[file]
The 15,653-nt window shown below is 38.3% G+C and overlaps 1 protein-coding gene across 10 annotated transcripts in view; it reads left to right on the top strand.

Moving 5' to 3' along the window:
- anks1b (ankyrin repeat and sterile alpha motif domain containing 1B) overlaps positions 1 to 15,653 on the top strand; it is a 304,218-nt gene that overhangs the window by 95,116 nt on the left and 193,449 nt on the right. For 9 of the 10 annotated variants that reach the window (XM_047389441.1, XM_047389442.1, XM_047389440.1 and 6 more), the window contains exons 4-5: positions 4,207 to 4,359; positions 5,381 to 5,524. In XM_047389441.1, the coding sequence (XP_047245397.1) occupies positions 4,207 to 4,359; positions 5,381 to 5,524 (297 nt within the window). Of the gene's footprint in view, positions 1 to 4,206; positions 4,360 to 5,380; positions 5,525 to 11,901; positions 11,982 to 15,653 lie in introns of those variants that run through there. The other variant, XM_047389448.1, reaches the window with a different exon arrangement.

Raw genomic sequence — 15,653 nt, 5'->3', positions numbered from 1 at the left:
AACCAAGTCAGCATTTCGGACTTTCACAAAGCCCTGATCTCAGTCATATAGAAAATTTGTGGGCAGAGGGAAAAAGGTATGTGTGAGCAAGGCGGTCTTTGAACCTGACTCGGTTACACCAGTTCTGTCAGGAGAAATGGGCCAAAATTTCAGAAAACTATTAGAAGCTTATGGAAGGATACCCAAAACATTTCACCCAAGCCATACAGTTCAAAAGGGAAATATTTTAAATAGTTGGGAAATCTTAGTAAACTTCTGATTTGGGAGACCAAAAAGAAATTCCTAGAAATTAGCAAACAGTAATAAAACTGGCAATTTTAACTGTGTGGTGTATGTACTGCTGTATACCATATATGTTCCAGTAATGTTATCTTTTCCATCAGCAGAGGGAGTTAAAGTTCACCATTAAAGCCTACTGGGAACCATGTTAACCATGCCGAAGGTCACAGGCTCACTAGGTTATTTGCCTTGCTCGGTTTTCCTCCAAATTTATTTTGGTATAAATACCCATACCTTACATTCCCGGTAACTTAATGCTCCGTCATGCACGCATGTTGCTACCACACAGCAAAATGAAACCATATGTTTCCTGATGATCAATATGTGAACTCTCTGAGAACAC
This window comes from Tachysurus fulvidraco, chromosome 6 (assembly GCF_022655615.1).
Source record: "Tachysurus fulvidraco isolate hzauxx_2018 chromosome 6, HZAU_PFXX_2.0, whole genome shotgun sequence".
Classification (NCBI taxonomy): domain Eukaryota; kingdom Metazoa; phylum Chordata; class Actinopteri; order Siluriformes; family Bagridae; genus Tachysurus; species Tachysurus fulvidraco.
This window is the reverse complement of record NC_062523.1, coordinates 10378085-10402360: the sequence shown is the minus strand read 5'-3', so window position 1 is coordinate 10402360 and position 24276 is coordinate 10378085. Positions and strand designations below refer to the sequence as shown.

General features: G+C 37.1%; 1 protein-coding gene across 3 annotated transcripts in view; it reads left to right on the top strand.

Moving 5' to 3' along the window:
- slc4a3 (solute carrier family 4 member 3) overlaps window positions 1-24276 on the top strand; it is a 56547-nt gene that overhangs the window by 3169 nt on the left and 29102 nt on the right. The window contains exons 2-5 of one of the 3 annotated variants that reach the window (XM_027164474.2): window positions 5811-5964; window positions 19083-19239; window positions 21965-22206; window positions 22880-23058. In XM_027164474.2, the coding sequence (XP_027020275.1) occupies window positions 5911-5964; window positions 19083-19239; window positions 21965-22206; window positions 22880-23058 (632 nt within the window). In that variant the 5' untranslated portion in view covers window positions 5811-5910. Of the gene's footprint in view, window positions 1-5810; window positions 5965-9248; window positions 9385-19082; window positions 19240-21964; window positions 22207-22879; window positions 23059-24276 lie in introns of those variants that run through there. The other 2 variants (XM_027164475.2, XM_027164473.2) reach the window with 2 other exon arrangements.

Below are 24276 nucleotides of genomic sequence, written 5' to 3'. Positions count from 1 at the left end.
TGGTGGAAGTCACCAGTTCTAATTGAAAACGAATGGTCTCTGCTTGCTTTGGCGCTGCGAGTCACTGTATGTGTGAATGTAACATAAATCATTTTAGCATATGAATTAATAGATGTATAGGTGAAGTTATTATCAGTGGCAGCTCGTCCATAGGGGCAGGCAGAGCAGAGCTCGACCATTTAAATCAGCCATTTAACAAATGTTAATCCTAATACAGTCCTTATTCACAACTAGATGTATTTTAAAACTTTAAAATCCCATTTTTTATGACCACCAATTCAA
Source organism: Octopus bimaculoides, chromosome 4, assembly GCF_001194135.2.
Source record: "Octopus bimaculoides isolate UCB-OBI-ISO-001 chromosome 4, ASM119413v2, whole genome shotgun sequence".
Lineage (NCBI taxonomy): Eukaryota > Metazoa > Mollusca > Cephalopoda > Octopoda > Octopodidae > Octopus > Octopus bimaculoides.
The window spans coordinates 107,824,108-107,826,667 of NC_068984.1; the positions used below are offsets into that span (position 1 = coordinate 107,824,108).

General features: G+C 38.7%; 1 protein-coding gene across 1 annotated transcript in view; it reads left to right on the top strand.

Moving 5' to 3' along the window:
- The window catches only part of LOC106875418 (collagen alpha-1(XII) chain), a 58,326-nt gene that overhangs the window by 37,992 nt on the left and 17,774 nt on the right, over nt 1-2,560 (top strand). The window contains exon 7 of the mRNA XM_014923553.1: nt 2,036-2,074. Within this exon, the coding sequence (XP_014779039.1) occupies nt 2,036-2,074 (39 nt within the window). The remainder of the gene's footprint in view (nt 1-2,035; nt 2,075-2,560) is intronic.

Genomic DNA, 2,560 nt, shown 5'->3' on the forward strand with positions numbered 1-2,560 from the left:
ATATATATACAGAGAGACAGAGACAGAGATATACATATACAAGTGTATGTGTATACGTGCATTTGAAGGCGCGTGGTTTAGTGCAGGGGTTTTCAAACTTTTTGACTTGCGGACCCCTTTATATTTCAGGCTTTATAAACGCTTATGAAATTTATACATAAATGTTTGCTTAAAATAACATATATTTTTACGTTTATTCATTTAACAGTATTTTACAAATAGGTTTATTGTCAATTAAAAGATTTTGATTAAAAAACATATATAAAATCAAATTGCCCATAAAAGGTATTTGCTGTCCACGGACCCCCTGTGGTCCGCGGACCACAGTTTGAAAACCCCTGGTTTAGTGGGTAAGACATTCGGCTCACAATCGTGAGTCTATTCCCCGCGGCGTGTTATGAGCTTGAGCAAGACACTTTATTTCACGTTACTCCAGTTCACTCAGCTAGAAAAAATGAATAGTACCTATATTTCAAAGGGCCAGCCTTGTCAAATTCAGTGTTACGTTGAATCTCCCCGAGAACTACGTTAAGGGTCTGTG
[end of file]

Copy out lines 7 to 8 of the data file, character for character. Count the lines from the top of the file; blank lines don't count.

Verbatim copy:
Source record: "Tachysurus fulvidraco isolate hzauxx_2018 chromosome 6, HZAU_PFXX_2.0, whole genome shotgun sequence".
Classification (NCBI taxonomy): domain Eukaryota; kingdom Metazoa; phylum Chordata; class Actinopteri; order Siluriformes; family Bagridae; genus Tachysurus; species Tachysurus fulvidraco.